Best Drop Shot Rod And Reel Setup (Explained)
UPDATED 31 JULY 2022
by Robert Ceran
If you want to try drop shot fishing, the first thing you need to figure out is what tackle you need, and the best drop shot setup in order to get the best results.
In this article we’ll go over all the main tackle components for a dropshot setup, and will give a specific recommendation of what specifications and sizes to choose.
We’ll also tell you how to put it all together in the right way, so you’ll be ready to start drop shotting in no time at all.
We’ll cover the following components that you need for a drop shot set up:
- Fishing rod
- Fishing reel
- Fishing line
We’ll give you specific recommendations for what type and size to get for each of these tackle items for the best drop shot setup.
Choosing the right fishing rod for your drop shot setup
Drop shot fishing is most often used as a finesse technique, and because of this you need to choose a lightweight tackle to get the best results.
What type of rod should you use for a dropshot setup?
Spinning rods perform better than casting rods when it comes to fishing with lightweight tackle, and are therefore the best choice for drop shotting.
While it is in principle possible to use a casting rod for this purpose, it’s much more difficult to cast lightweight tackle on this rod type, which is why a spinning rod is by far the best choice.
For a much more detailed coverage of this topic, check out our review of the best drop shot rod.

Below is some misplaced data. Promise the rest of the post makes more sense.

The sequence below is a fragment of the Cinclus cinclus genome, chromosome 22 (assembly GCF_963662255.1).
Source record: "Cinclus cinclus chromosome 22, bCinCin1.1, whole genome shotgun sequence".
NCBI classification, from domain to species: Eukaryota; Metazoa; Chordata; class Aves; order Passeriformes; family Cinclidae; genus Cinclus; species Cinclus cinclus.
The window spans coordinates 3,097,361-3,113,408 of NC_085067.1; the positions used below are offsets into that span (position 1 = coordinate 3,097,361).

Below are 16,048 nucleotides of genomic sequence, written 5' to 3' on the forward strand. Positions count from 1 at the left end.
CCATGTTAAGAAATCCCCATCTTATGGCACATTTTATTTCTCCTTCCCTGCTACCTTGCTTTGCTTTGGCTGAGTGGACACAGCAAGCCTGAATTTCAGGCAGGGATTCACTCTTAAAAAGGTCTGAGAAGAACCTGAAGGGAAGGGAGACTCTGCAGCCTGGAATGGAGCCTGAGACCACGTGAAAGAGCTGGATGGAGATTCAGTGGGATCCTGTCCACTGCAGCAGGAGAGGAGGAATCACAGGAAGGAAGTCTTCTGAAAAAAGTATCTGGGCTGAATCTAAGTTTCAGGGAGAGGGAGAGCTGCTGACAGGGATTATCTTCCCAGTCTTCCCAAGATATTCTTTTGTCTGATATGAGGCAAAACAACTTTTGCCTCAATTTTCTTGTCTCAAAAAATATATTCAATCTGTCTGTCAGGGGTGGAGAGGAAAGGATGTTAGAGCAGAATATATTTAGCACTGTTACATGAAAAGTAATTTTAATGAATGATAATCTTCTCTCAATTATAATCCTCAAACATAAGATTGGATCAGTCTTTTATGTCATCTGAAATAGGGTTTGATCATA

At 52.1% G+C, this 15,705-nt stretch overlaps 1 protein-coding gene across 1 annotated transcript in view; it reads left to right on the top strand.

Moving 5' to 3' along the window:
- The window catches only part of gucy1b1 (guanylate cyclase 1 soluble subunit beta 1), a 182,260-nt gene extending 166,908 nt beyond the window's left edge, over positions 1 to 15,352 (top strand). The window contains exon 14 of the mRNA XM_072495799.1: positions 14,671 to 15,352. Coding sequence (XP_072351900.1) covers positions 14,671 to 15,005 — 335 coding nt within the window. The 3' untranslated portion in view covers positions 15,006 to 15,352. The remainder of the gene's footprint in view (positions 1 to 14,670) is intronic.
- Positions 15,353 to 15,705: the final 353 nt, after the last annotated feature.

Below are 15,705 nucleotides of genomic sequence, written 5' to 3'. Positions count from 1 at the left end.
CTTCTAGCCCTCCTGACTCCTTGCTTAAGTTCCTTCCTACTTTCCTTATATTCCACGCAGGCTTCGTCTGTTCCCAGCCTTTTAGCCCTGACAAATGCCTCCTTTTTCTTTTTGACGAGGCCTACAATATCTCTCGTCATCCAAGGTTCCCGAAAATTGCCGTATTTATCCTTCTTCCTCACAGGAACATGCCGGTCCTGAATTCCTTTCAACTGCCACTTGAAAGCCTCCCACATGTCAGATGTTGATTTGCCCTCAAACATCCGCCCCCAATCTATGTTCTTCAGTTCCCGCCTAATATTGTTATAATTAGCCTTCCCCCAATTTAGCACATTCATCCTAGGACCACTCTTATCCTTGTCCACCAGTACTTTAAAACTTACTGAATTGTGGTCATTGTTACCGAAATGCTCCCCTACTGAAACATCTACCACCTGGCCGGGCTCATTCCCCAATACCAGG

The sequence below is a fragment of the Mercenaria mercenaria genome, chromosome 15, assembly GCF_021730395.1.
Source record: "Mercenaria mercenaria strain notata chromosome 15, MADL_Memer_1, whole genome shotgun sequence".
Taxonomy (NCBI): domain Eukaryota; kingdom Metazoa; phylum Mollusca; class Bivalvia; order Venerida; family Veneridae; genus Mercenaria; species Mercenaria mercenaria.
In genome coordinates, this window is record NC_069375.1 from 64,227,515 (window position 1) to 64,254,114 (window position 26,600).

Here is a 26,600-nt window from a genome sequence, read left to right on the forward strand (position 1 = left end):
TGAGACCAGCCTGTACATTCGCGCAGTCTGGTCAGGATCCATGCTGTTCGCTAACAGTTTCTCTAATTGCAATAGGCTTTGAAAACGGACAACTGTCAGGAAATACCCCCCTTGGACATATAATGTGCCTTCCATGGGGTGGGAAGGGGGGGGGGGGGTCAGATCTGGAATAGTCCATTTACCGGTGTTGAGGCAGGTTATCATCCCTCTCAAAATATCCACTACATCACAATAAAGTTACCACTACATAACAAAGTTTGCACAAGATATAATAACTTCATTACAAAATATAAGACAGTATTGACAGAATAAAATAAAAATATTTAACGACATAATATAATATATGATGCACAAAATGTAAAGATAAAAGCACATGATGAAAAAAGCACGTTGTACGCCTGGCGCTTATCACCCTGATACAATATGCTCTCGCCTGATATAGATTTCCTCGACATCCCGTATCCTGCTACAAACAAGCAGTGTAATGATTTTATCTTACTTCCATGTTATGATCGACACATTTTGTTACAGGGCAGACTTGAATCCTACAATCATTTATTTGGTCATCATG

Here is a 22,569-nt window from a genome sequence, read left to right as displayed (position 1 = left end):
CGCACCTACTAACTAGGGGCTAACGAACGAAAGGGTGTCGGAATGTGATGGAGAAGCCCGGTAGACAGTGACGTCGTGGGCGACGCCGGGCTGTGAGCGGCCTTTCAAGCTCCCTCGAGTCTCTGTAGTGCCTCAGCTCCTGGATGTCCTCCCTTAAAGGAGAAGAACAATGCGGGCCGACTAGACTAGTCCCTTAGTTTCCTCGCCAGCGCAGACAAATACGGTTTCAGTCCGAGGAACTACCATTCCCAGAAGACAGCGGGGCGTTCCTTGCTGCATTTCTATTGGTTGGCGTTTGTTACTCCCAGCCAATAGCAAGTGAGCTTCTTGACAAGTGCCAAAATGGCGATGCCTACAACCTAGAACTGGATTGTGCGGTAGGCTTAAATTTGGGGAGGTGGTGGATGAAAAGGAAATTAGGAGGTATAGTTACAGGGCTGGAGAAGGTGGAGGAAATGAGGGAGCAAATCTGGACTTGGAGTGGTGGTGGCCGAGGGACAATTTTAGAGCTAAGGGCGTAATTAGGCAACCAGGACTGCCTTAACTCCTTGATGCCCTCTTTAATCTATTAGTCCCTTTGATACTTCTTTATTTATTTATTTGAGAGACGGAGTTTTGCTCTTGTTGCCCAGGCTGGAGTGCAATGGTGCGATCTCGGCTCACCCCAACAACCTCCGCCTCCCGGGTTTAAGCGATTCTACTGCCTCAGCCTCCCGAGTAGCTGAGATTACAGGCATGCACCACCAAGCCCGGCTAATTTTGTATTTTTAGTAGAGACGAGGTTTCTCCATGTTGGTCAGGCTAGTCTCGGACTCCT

What is the best rod length for drop shot?
The best rod length for drop shotting is 7 foot. That’s a perfect compromise between a shorter rod length, which works best for vertical fishing from a boat, and a longer rod length that performs better in terms of casting.
If you know that you’ll only be fishing vertically, you can choose a shorter rod length (around 6’6” to 6’8” is best).
Alternatively, if you know that you’ll only be casting from shore, then a slightly longer rod length would be better (between 7’2” and 7’4”).
What is the best rod power for a drop shot set up?
The best rod power for a drop shot setup is medium power.
While drop shot fishing is definitely a finesse technique, you don’t want to choose a rod that’s too light, since you need to have sufficient rod backbone to set the hook in the hard mouth of a bass, and you also need enough power in case you hook a big fish.
That’s why medium rod power is the ideal choice for most scenarios, but you can also go slightly lighter with a medium light spinning rod (especially if you’re fishing in open water, and there’s no danger of a big fish getting snagged in cover).
What is the best rod action for drop shot?
The best rod action for drop shot is fast action. You want to have a tip that’s soft enough to be able to impart subtle movements to your hook & bait.
This requires a sensitive tip, which is why you shouldn’t go with extra-fast action for most drop shotting scenarios, since this comes with a tip that’s too stiff.
What is the best drop shot reel?
The best reel to go for is a lightweight spinning reel with a fast retrieve rate. Both the Shimano Stradic CI4 and the Abu Garcia Revo SX are great reel choices for drop shot fishing, as they combine lightness with speed.
- Reel size: 2500 to 3000
- Retrieve speed: fast (more than 30 inches per turn)
It’s important to get a lightweight reel for drop shotting, since that pairs best with a lightweight rod, and also works well with lightweight lines. On the other hand, you don’t want to go ultra lightweight, since you need to be able to handle bass that are over 5 pounds.